The Mercy: Film Review
Cast: Colin Firth, Rachel Weisz, Ken Stott, David Thewlis
Director: James Marsh
The name Donald Crowhurst may not mean much to many.
But The Theory of Everything's director is aiming to change that with this intriguingly melancholy and cautionary tale of hubris.
A failing inventor and salesman in the 1960s, a contemplative Crowhurst (a sincere Firth) decides to take on the 1968 Sunday Times Golden Globe Race to prove something to himself and to leave a legacy.
The round-the-globe race would see the amateur sailor granted fame and his family and help boost their family out of the financial mire.
So, with a not sea-worthy boat and a headful of doubt, as well as saddled with debt, Crowhurst sets out to fulfill his burning desire to do something with his life.
And along with a publicist plotting everything on land (a bullish Thewlis), Crowhurst finds the pressure building...
The thing about The Mercy is, much like Robert Redford's flashier All Is Lost, it's essentially all about the demons of a man left at the mercy of the elements and with only his own thoughts to spend time with.
Whereas All Is Lost was a little more of a traditional film, complete with danger, The Mercy's melancholy is the one over-riding element, as it washes over in the final back half of the film.
The tragic atmosphere's greatly helped by Marsh's sound team, who amplify the creaking of the mast, the lapping of the sea and the constant drip of water to maximum effect, building a soundscape which goes some way to giving an insight into Crowhurst's descending state of mind.
Whereas the first third of the relatively short film devotes an inordinate amount of time to telling backstory and simply presenting it with clunking ease, the rest of the film allows the actors the time to shine.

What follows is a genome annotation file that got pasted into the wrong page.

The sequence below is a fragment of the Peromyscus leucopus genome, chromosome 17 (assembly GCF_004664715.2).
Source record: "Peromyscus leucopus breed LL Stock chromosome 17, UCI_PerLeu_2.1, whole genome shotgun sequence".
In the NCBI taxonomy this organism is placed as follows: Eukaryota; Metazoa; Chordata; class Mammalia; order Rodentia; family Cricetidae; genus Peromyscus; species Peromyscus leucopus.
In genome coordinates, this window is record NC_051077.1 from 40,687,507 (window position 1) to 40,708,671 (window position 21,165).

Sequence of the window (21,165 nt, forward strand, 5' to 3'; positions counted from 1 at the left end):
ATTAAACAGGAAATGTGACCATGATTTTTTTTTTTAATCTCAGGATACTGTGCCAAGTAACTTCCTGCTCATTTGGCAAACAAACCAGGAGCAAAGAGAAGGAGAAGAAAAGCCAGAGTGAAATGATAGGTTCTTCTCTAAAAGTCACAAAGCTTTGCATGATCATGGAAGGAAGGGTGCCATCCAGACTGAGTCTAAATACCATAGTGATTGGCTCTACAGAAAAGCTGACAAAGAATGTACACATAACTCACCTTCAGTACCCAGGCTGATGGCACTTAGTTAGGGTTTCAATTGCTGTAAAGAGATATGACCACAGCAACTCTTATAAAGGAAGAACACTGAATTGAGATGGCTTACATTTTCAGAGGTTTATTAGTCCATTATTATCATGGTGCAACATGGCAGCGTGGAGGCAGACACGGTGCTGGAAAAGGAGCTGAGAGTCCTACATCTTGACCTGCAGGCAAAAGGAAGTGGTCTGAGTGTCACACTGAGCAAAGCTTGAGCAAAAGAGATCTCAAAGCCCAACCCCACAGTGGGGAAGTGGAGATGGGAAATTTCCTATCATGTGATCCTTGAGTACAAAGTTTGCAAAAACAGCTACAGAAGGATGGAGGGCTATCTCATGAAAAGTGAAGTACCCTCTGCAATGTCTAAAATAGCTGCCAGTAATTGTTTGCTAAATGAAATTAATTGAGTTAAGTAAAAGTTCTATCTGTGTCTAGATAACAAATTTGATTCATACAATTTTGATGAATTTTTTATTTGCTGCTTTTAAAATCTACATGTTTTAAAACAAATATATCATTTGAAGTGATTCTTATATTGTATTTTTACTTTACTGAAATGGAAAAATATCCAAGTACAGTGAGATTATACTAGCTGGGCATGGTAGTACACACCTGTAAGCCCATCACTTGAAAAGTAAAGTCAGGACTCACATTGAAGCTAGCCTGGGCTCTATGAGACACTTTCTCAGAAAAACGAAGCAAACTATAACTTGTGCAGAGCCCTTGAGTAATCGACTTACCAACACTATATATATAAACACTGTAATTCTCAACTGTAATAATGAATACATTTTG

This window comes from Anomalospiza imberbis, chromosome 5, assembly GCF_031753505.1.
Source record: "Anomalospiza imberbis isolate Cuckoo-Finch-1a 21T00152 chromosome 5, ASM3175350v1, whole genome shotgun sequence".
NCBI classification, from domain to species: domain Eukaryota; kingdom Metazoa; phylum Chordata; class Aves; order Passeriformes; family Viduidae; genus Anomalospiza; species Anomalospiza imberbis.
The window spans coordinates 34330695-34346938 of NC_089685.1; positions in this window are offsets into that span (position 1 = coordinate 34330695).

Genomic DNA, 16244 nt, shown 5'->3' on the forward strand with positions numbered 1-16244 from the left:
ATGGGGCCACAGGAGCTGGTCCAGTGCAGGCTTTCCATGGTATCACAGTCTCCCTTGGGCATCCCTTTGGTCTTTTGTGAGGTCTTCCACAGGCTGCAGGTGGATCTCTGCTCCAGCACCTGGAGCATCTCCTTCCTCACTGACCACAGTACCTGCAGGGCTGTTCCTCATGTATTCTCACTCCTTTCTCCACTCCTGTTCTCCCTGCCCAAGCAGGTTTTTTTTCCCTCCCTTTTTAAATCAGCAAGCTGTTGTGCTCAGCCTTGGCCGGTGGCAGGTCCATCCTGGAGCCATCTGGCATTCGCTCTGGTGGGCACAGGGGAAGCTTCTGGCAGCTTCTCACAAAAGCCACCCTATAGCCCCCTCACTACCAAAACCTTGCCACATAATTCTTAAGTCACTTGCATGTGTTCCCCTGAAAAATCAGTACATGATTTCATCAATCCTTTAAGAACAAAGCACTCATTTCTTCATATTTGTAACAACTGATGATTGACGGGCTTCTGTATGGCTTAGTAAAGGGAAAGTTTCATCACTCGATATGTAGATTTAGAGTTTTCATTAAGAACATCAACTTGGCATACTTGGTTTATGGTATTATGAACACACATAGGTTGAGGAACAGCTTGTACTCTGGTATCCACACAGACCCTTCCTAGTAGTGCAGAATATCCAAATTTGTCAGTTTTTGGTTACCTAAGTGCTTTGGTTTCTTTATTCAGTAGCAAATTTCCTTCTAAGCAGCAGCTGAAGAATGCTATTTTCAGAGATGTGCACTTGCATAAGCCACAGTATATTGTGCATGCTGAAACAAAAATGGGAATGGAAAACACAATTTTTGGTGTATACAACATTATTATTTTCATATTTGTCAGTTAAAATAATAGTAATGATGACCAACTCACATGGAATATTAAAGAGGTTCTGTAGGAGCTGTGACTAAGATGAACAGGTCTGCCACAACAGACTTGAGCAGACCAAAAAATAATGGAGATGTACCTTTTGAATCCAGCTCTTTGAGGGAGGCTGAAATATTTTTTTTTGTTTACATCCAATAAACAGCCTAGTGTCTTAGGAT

Particularly Weisz, whose initial appearances as a supportive wife are thankless at best - and superfluous at worst.
Aside from one awkward CGI presentation of great swells which appears to be cast offs from Mark Wahlberg's The Perfect Storm, the simplicity of the presentation of life on the sea gives the ever-reliable and always relatable Firth the chance to offer a subtle and nuanced turn as the woefully inept Crowhurst starts to face the reality of his situation.
Despite what Thewlis' PR person bellows early on, ("it's a story of derring do, waiting to be told,") The Mercy is not that kind of film.
Maudlin and with some narrative edges that will require leaps if you're not familiar with the events that transpired for Crowhurst, it's a once over lightly psychological piece that skirts with the psyche of sailing rather than fully diving deeply in. Something which becomes deeply more evident in the film's final straight.
The Mercy never quite achieves the insight into Crowhurst that perhaps it's aiming for, but in translating the smaller details to the bigger screen, it's a little more successful than you'd expect, but also a little more disappointing if you're after something more substantial as it strays from its course.